The company now contends that under the cases decided in this court, some of which are above cited, and by reason of the act of Congress just mentioned, it is so far within the commerce clause of the Federal Constitution as to be protected from any state legislation of the character of the act in question. It is urged that although there is no statute of Congress expressly providing a penalty for a failure to deliver telegraphic messages impartially and with due diligence, yet, still the very fact of the absence of such legisla

Opinion of the Court.

tion is equivalent to a declaration by Congress that no penalty should be affixed, and that the company should bo left free to pursue its business untrammelled by any state legislation upon the subject.

In regard to those matters relating to commerce which are not of a nature to be affected by locality, but which necessarily ought to be the same over the whole country, it has been frequently held that the silence of Congress upon such a subject, over which it had unquestioned jurisdiction, was equivalent to a declaration that in those respects commerce should be free and unregulated by any statutory enactment. Welton v. Missouri, 91 U. S. 275, 282; Hall v. De Cuir, 95 U. S. 485, 490. The matters upon which the silence of Congress is equivalent to affirmative legislation are national in their character, and such as to fairly require uniformity of regulation upon the subject matter involved affecting all the States alike. Mobile County v. Kimball, 102 U. S. 691.

In Covington &c. Bridge Co. v. Kentucky, 154 U. S. 204, 209, Mr. Justice Brown, in delivering the opinion of the court, said: “The adjudications of this court with respect to the power of the State over the general subject of commerce are divisible into three classes: First, those in which the power of the State is exclusive; second, those in which the States may act in the absence of legislation by Congress; third, those in which the action of Congress is exclusive and the State cannot interfere at all." On page 211 of the report are cited many cases as coming within the second class, among which are laws for the regulation of pilots; for quarantine and inspection; for policing harbors; improving navigable channels; regulating wharves, piers and docks ; constructing dams and bridges across navigable waters of a State; and also laws for the establishment of ferries. In relation to the power of Congress to regulate commerce in cases of the second class, it is said that it is not its mere existence but its exercise by Congress which may be incompatible with the exercise of the same power by States, and that the States may legislate in the absence of Congressional regulations. Sturges v. Crowninshield, 4 Wheat. 122, 193. When the sub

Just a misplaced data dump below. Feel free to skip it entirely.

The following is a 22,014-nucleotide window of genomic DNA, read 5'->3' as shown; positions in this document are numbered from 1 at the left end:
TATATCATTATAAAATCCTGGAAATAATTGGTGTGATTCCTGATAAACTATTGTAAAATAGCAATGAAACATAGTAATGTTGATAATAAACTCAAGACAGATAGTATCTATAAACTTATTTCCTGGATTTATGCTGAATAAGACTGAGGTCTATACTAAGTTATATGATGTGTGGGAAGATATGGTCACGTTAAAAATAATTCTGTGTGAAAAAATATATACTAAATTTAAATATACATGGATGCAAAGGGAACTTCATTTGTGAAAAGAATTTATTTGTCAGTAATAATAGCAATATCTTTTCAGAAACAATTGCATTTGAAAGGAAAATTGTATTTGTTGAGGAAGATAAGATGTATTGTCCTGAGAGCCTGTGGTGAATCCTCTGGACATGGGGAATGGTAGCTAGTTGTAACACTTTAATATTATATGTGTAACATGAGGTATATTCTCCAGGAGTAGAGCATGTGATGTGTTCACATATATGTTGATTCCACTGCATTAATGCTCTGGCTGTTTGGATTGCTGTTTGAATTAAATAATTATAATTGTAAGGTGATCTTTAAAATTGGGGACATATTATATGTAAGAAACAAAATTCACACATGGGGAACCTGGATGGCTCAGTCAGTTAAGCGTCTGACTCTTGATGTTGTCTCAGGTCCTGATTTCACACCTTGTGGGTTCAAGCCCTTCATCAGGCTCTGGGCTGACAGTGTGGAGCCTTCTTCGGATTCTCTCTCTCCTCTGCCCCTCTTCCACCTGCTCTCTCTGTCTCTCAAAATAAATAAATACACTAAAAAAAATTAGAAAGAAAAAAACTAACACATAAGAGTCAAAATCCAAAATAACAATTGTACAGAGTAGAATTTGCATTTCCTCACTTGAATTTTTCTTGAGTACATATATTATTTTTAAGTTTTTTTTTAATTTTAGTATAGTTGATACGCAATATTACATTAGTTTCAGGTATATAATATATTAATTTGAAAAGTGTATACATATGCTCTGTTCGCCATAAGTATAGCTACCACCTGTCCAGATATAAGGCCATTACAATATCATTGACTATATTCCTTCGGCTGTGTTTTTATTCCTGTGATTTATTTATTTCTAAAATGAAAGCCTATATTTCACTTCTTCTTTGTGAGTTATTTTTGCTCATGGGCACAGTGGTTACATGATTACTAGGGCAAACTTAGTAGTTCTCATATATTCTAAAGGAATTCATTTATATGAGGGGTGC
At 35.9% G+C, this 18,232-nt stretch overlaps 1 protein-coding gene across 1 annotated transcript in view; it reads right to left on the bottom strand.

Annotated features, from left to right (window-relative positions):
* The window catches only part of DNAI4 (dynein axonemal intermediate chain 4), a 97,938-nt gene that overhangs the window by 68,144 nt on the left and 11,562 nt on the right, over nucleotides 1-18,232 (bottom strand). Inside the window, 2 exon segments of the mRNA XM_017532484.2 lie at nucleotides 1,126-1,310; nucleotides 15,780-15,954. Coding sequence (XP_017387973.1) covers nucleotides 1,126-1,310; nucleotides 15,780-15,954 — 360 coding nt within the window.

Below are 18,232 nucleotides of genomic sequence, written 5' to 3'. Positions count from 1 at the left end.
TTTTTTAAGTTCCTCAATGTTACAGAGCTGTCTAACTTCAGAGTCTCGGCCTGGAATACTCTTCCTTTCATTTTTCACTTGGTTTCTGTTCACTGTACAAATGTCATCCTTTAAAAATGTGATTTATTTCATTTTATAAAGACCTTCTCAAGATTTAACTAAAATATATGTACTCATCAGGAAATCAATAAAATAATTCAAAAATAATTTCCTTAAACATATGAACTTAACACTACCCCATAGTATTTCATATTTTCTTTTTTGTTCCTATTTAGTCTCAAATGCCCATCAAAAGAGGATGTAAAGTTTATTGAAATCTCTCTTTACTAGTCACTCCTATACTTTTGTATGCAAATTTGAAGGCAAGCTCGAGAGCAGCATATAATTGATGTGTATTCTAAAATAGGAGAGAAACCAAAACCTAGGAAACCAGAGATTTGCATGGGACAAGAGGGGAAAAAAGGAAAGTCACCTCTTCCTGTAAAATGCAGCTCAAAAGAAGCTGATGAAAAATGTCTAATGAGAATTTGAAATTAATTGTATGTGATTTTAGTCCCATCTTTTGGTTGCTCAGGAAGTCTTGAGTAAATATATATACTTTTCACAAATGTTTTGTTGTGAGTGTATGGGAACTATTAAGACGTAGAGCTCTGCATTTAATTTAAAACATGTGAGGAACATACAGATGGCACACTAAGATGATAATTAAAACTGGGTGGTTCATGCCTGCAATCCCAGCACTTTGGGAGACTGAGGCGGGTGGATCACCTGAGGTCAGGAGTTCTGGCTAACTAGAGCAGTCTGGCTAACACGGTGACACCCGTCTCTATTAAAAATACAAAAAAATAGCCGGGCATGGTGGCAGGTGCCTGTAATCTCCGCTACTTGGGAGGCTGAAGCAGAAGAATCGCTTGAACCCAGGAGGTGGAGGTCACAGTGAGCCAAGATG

Opinion of the Court.

jects in regard to which the laws are enacted, instead of being of a local nature affecting interstate commerce but incidentally, are national in their character, then the non-action of Congress indicates its will that such commerce shall be free and untrammelled. It has been held that it is not every enactment which may incidentally affect commerce and the persons engaged in it that necessarily constitutes a regulation of commerce within the meaning of the Constitution. Sherlock V. Alling, 93 U. S. 99; State Tax on Railway Gross Receipts, 15 Wall. 284; Mobile County v. Kimball, 102 U. S. 691; Smith v. Alabama, 124 U. S. 465. A state statute was held valid in this last cited case, which provided for an examination of engineers of locomotives by a state board of examiners, and it was applied to an engineer engaged in running a locomotive on one continuous trip from Mobile in Alabama to Corinth in Mississippi. It was held to be a valid police regulation.